ATandT Introduces Management Platform to Secure Tablets in Health Care

 
 
By Brian T. Horowitz  |  Posted 2012-01-25 Email Print this article Print
 
 
 
 
 
 
 

AT&T has launched a platform to allow health care professionals to manage data security on tablets and also unveiled a HIPAA-compliant mobile-messaging suite.

AT&T has introduced a mobile device management platform for health care called Managed Tablets to provide a way for doctors to connect to hospitals' data networks securely.

With mobile devices presenting a potential data breach threat, AT&T is looking to secure mobile access to sensitive health care data.

By using Managed Tablets, hospitals can encrypt employees' tablets from a hosted platform and wipe the devices if they're lost or stolen, AT&T reports. IT managers can also load policies and credentials for email, VPN and WiFi access.

Managed Tablets allows health care systems and hospitals to secure access to resources, records and information in facilities' IT infrastructure, Eleanor Chye, executive director for mobility health care and pharma at AT&T Business Solutions, wrote in an email to eWEEK.

The company has designed a standard configuration for Managed Tablets on the Apple iPad, but it will add security management for other tablets on a "case-by-case" basis, said Chye.

"We would have to review the specific device request with the customer to ensure we could support [it]," said Chye.

AT&T announced Managed Tablets on Jan. 23, along with the updated Global Smart Messaging Suite for Healthcare, a cloud-based mobile messaging platform that AT&T says conforms to HIPAA regulations by encrypting outbound messages.

HIPAA requires "covered entities" such as hospitals and health insurance companies to receive patient consent before disclosing health information. By encrypting text messages, the Smart Messaging Suite now complies with HIPAA privacy and security rules.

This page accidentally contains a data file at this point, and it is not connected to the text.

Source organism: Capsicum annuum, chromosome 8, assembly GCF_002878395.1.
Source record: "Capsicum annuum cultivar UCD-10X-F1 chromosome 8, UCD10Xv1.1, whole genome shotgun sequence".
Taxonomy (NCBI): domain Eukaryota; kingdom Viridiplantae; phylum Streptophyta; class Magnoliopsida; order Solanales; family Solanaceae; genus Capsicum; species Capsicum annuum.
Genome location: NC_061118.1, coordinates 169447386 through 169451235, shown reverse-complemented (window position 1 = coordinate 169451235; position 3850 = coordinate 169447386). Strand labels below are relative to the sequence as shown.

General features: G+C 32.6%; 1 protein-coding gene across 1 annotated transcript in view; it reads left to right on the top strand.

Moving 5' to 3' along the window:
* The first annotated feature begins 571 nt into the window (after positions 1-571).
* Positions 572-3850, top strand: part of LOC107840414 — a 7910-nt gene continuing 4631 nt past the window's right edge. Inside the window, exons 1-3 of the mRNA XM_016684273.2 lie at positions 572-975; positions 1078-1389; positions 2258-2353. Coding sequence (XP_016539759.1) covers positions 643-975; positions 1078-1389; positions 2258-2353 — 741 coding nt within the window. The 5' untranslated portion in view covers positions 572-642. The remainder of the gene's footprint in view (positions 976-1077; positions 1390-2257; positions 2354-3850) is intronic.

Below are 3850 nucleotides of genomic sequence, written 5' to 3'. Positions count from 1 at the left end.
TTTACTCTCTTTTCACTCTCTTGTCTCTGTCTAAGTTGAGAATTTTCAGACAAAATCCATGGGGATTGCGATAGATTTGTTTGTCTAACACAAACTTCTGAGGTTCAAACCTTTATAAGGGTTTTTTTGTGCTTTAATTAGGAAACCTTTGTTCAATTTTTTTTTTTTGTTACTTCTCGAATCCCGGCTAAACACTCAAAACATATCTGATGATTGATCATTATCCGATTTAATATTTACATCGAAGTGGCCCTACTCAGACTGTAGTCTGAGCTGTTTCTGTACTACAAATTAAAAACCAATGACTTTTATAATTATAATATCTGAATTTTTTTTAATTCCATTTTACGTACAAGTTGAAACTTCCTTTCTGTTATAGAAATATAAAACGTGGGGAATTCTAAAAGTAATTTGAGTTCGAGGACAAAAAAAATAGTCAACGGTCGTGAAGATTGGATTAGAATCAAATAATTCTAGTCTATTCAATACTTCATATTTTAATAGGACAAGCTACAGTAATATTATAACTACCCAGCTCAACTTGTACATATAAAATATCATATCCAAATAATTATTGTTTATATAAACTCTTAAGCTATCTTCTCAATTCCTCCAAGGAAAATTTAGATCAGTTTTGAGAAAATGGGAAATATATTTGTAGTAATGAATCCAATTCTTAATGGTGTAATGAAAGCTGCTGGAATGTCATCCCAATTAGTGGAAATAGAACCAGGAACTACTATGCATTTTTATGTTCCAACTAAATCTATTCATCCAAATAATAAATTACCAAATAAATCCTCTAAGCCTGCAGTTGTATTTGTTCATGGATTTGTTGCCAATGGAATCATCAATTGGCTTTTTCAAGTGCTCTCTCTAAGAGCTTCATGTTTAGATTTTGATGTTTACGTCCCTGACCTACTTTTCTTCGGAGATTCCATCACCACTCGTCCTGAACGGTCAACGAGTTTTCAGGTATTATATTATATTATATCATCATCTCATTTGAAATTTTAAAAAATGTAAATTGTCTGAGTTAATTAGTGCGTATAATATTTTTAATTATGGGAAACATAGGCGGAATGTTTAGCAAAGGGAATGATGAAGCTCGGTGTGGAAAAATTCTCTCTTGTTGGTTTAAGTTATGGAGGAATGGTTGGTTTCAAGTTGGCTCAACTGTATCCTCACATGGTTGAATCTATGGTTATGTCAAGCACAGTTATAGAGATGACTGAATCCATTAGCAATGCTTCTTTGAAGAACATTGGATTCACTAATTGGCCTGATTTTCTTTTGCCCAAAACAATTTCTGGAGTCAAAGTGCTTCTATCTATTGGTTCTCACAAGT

"We've trained our customer care personnel supporting this solution on the requirements of HIPAA, and we've tested the infrastructure to confirm that it meets the standards of HIPAA's Security Rule," said Chye.

The Security Rule requires companies to implement the proper policies, procedures and "technical safeguards" to protect patient data.

Mobile software vendor Soprano Design developed the Smart Messaging Suite.

First introduced in February 2011, the health care version of Smart Messaging Suite now incorporates Cypher, a messaging application that encrypts outbound messages on the provider side and allows message recipients to download an AT&T Secure Messaging component to decrypt messages. Users can view appointment reminders, payment notices and test results.

Once a message has been decrypted, users must secure the data on their own, said Chye.

Smart Messaging Suite works on multiple carriers' networks. It allows doctors, health insurance carriers and pharmaceutical companies to exchange text messages and email securely with patients as well as other physicians and clinicians.

"The messages are highly secure and protect any personal health information conveyed," said Chye. "

AT&T plans to demonstrate both the Managed Tablets and Global Smart Messaging Suite services at the HIMSS12 conference from Feb. 20-24 in Las Vegas.

Companies such as MobileIron and Voalt??« also offer mobile device management platforms for health care companies.

With doctors looking to access patient data remotely, mobile devices present an increased threat for data breaches, especially if a device is lost or stolen.

"The vast majority of reportable HIPAA-related breaches stem from portable devices being lost or stolen with unprotected health information on them," said Chye. "The challenge that CIOs have with the adoption of tablets in health care is the appropriate control of the use of mobile devices, which can compromise the integrity of data." 

 
 
 
 
Brian T. Horowitz is a freelance technology and health writer as well as a copy editor. Brian has worked on the tech beat since 1996 and covered health care IT and rugged mobile computing for eWEEK since 2010. He has contributed to more than 20 publications, including Computer Shopper, Fast Company, FOXNews.com, More, NYSE Magazine, Parents, ScientificAmerican.com, USA Weekend and Womansday.com, as well as other consumer and trade publications. Brian holds a B.A. from Hofstra University in New York.

Follow him on Twitter: @bthorowitz

 
 
 
 
 
 
 

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